Construction leaders and managers working for federal contractors wear many hats: staffing their job sites, ordering materials, training their crew and putting in the extra hours to meet project deadlines. With so many responsibilities, it can be difficult for federal contractors to keep up with changing compliance regulations from the Office of Federal Contract Compliance Programs (OFCCP), which exists to ensure fair access to federal contractor job opportunities. Unfortunately, noncompliance can end up costing construction companies a lot.
1. Negative Monetary Effects of Non-Compliance
The most significant cost of noncompliance is the financial burden companies face. In 2017, federal contractors that were found in violation of OFCCP policies were fined a total of $23,910,884.00. Fines can range from a couple thousand dollars to millions of dollars and contractors can be required to pay in as little as 30 days (or less) from the day the violation settlement is approved. Imagine being faced with a fine ranging from tens of thousands of dollars to millions, and having less than a month to pay for it. Some businesses don't have the financial means to recover from a situation like that, particularly smaller construction companies, making the risk extremely high for federal contractors without a compliance solution.
2. Non-Compliance Leads to Decreased Productivity
Fines aside, monetary consequences can continue when lost productivity results in missed project deadlines and delayed future projects. With the average audit lasting 720 days (just under two years), time is sure to be taken away from the
At a time when recruiting qualified construction workers and the construction skill gap presents challenges for many, construction companies may not have enough workers to cover high-skilled projects if the manager is away, or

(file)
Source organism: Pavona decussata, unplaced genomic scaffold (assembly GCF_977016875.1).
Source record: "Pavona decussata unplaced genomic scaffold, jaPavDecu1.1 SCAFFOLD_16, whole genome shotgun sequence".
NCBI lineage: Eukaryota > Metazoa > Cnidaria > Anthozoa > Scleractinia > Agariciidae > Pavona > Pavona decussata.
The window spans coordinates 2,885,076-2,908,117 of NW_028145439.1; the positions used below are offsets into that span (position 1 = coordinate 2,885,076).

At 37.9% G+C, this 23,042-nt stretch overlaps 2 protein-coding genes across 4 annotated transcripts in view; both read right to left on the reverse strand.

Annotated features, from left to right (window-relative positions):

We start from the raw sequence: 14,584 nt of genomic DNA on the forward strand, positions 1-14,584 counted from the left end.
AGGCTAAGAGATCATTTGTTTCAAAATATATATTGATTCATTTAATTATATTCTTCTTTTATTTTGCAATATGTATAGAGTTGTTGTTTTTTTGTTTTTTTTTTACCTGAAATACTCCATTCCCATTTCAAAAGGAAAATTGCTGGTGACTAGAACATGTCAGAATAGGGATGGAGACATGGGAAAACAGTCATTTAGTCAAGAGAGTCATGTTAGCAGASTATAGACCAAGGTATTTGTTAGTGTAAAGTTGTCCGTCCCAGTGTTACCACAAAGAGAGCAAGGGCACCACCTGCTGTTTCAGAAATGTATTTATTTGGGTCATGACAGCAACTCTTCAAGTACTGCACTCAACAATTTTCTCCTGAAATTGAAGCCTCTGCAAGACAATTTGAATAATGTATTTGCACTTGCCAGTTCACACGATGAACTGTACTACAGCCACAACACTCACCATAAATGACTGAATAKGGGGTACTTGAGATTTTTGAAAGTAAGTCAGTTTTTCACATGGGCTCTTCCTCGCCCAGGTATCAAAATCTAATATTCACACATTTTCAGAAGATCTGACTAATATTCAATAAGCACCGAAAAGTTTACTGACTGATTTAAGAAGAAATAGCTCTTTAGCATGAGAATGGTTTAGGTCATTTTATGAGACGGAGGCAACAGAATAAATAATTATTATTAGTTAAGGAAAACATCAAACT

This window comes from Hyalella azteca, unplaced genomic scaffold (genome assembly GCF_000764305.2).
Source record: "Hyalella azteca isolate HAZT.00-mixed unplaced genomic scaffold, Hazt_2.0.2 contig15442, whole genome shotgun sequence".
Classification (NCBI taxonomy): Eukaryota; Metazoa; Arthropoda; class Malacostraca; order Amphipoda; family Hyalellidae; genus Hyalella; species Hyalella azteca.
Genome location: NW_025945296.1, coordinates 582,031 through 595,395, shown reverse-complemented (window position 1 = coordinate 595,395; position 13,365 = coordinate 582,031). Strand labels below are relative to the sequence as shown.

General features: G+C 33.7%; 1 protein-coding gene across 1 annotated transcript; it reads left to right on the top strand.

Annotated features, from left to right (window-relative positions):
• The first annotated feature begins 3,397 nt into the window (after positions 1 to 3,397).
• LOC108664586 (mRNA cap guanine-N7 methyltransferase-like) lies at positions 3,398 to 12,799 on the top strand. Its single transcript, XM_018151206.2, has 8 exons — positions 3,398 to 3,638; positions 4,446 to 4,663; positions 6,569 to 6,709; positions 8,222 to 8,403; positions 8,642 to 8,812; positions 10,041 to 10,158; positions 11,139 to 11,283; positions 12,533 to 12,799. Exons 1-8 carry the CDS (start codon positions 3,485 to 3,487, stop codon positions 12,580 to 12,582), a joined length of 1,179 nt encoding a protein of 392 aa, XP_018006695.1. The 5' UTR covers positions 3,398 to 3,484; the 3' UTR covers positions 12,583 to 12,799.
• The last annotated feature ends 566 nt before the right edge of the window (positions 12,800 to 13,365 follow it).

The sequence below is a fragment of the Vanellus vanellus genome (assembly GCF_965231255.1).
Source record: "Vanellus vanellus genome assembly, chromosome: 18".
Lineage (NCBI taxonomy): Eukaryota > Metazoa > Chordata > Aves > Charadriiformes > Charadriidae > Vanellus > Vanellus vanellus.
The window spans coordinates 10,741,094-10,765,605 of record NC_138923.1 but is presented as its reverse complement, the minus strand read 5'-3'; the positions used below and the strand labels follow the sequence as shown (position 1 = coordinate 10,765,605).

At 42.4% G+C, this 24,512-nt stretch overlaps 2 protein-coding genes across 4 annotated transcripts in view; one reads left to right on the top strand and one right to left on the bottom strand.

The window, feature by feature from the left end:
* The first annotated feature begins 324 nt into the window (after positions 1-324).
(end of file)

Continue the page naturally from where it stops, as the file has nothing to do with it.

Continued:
3. Poor Employee Engagement During Onboarding
In this market, employee onboarding often happens in different intervals, needing training, manager support
When managers aren't around, onboarding and ongoing training can be detrimental to employee engagement. We know that employee engagement is crucial, because having disengaged employees:
- Leads to higher turnover rates
- Increases recruiting costs
- Prolongs project completion times
In this candidate market, managers just can't afford any situations that jeopardize onboarding or employee engagement.
4. Negative Company Reputation
When employee morale and company culture start to shift, and unhappy employees receive little training and
Additionally, the media has followed audit violation stories in the past, resulting in
What You Can Do About It
Despite the high financial, employee and productivity costs, there are steps federal contracts can take to ensure they are always compliant.
Some ways to help when an audit is taking place are:
- Having a written AAP
- Implementing a cloud-based central filing system
- Using a compliant reporting tool
The goal of an audit is to pass without any violation and to pass quickly. By taking the necessary steps to become audit-ready now, your workforce and company can thrive in the future.